If you live in a rural community, you probably see more men than women. Now there's research to back that up. According to a new University of Nebraska-Lincoln study, Robert Shepard, a UNL doctoral candidate says young men outnumber young women in rural Nebraska.
Shepard examined census data from 2000 and 2010, and found that more than half of 1,627 villages, rural townships, precincts and other locales with 800 or fewer people experienced an increased ratio of young men to young women.
The median increase was just under 7 percent, but many of the smallest communities saw extreme increases -- in excess of 200 percent -- in the proportion of males to females.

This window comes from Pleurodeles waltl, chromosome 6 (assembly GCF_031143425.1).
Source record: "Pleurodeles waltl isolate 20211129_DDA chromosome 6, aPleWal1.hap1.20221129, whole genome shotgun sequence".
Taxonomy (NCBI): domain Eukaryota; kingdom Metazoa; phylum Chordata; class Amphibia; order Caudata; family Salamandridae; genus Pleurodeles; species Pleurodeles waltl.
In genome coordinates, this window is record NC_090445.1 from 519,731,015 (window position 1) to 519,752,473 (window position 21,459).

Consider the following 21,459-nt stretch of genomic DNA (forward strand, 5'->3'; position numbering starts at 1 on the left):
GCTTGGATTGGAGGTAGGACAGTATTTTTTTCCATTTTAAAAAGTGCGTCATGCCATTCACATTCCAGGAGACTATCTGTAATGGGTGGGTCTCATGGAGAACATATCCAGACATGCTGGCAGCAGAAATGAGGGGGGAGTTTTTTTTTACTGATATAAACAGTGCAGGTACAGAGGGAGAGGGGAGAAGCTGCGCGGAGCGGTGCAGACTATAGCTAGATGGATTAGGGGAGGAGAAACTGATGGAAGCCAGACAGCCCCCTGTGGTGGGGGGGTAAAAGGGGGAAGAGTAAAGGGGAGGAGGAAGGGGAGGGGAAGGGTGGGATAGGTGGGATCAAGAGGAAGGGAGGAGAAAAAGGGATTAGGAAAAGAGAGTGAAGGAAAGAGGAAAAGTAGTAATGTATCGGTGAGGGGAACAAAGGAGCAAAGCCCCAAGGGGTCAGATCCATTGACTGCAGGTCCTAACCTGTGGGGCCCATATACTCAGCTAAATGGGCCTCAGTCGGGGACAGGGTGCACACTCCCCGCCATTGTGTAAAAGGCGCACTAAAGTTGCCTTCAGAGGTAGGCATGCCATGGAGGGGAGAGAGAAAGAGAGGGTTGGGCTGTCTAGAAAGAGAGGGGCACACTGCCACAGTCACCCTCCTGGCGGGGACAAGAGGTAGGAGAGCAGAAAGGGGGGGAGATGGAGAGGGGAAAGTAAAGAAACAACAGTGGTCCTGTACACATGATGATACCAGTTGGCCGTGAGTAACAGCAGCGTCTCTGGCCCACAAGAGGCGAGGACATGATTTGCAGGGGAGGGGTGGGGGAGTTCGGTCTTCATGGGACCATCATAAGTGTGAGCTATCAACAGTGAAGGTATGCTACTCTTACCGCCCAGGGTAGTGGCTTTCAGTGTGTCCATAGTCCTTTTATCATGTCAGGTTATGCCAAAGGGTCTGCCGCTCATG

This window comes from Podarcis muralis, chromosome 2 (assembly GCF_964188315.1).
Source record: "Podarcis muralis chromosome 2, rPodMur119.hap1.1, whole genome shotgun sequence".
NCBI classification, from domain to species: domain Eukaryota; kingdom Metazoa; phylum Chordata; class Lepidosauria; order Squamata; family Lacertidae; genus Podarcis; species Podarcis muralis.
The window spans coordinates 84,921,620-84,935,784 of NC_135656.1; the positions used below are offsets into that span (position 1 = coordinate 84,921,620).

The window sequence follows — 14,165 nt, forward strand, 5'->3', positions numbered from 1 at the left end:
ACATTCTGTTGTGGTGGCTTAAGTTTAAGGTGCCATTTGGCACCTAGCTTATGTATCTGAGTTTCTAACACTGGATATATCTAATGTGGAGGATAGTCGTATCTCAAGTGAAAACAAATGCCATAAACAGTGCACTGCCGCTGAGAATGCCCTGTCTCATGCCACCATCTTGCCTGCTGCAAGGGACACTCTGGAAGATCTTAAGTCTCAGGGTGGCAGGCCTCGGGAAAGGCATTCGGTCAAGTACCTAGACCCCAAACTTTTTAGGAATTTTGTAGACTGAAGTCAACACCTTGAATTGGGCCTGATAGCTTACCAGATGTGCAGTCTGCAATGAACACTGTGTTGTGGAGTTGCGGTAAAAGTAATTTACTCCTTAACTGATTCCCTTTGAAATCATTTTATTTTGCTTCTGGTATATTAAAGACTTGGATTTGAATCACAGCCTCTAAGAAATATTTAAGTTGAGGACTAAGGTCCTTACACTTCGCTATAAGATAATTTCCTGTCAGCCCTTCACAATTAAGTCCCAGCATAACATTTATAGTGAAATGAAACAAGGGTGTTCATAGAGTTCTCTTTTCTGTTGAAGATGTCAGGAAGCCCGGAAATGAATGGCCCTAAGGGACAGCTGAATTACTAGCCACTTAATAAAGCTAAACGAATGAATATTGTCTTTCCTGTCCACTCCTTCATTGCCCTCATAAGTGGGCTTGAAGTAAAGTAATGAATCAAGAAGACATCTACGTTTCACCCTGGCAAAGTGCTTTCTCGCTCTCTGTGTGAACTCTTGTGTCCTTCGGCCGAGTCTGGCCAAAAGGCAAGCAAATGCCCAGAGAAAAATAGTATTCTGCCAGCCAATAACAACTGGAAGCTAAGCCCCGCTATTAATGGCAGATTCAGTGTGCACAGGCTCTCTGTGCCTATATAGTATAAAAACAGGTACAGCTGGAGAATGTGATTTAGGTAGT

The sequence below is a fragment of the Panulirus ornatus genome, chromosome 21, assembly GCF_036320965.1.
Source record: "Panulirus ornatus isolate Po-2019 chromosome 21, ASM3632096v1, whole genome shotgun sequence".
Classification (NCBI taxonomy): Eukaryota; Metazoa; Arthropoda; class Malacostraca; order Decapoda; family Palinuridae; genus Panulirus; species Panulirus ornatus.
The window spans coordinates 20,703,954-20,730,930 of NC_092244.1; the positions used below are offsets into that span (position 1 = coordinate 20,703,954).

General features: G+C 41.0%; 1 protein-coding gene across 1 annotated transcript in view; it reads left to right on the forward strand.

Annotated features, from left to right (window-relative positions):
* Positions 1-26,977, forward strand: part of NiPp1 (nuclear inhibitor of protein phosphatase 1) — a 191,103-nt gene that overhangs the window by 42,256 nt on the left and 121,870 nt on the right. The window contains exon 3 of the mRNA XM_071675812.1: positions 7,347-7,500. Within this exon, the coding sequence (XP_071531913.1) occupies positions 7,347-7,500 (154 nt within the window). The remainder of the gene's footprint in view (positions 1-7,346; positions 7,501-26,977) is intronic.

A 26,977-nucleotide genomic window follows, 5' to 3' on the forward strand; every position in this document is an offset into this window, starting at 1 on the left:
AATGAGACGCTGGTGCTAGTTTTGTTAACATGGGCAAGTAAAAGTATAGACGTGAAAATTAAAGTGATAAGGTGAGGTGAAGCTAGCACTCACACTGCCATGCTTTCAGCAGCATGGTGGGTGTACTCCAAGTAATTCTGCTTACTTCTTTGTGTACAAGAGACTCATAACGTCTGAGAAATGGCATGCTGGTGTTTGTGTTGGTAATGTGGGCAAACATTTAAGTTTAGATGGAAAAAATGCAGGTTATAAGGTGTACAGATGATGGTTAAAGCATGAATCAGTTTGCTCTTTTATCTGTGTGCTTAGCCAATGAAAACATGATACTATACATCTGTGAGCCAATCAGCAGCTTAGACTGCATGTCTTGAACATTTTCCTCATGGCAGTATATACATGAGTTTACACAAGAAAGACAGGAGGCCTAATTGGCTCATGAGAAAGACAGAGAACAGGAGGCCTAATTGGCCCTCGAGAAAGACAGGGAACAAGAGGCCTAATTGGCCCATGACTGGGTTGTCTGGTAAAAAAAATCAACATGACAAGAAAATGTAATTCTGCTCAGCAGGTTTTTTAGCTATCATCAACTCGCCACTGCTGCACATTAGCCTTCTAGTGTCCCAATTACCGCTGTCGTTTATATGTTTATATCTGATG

Brian Turnwall owns a grocery store in Valparaiso and knows first hand the challenges of small towns.
"Smaller towns just don't seem to have the job opportunities so we tend to see the younger people go to college," said Turnwall.
The study suggest rural leaders need to come up with a plan to think of the needs of young women in economic and community development.
"Just for financial opportunities and those types of purposes I think we see the young people anymore go in Lincoln or Omaha," said Turnwall.
Turnwall knows times are different now, then 20 years ago.
"It takes two incomes to provide, especially if you have kids," said Turnwall.